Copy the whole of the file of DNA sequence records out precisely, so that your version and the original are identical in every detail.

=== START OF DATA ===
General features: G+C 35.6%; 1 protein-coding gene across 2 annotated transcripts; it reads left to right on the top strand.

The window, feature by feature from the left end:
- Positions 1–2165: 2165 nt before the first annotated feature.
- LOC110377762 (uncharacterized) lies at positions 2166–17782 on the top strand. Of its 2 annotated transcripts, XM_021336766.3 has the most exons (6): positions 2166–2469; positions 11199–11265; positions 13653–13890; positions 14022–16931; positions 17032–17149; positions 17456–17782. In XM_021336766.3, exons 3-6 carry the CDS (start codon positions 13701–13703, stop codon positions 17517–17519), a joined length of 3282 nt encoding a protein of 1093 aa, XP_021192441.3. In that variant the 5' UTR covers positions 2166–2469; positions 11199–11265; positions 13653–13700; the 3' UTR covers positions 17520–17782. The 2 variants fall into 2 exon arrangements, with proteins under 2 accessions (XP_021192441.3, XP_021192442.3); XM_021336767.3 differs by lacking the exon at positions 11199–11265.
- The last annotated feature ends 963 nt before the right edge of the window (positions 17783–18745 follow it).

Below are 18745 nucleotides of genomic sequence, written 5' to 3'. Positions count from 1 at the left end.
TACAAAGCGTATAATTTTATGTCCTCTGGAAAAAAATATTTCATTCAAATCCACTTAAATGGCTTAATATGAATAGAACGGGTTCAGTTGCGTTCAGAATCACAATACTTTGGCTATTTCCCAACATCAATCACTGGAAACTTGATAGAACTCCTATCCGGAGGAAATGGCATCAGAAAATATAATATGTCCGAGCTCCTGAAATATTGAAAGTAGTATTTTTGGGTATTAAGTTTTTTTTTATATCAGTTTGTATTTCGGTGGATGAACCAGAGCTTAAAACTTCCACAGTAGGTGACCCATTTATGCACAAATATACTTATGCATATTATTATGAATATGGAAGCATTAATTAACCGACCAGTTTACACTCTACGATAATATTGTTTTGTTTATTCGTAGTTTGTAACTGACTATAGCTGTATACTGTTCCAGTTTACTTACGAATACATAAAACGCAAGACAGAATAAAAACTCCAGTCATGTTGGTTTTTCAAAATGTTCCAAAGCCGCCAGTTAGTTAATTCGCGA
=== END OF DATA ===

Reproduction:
General features: G+C 35.6%; 1 protein-coding gene across 2 annotated transcripts; it reads left to right on the top strand.

The window, feature by feature from the left end:
- Positions 1–2165: 2165 nt before the first annotated feature.
- LOC110377762 (uncharacterized) lies at positions 2166–17782 on the top strand. Of its 2 annotated transcripts, XM_021336766.3 has the most exons (6): positions 2166–2469; positions 11199–11265; positions 13653–13890; positions 14022–16931; positions 17032–17149; positions 17456–17782. In XM_021336766.3, exons 3-6 carry the CDS (start codon positions 13701–13703, stop codon positions 17517–17519), a joined length of 3282 nt encoding a protein of 1093 aa, XP_021192441.3. In that variant the 5' UTR covers positions 2166–2469; positions 11199–11265; positions 13653–13700; the 3' UTR covers positions 17520–17782. The 2 variants fall into 2 exon arrangements, with proteins under 2 accessions (XP_021192441.3, XP_021192442.3); XM_021336767.3 differs by lacking the exon at positions 11199–11265.
- The last annotated feature ends 963 nt before the right edge of the window (positions 17783–18745 follow it).

Below are 18745 nucleotides of genomic sequence, written 5' to 3'. Positions count from 1 at the left end.
TACAAAGCGTATAATTTTATGTCCTCTGGAAAAAAATATTTCATTCAAATCCACTTAAATGGCTTAATATGAATAGAACGGGTTCAGTTGCGTTCAGAATCACAATACTTTGGCTATTTCCCAACATCAATCACTGGAAACTTGATAGAACTCCTATCCGGAGGAAATGGCATCAGAAAATATAATATGTCCGAGCTCCTGAAATATTGAAAGTAGTATTTTTGGGTATTAAGTTTTTTTTTATATCAGTTTGTATTTCGGTGGATGAACCAGAGCTTAAAACTTCCACAGTAGGTGACCCATTTATGCACAAATATACTTATGCATATTATTATGAATATGGAAGCATTAATTAACCGACCAGTTTACACTCTACGATAATATTGTTTTGTTTATTCGTAGTTTGTAACTGACTATAGCTGTATACTGTTCCAGTTTACTTACGAATACATAAAACGCAAGACAGAATAAAAACTCCAGTCATGTTGGTTTTTCAAAATGTTCCAAAGCCGCCAGTTAGTTAATTCGCGA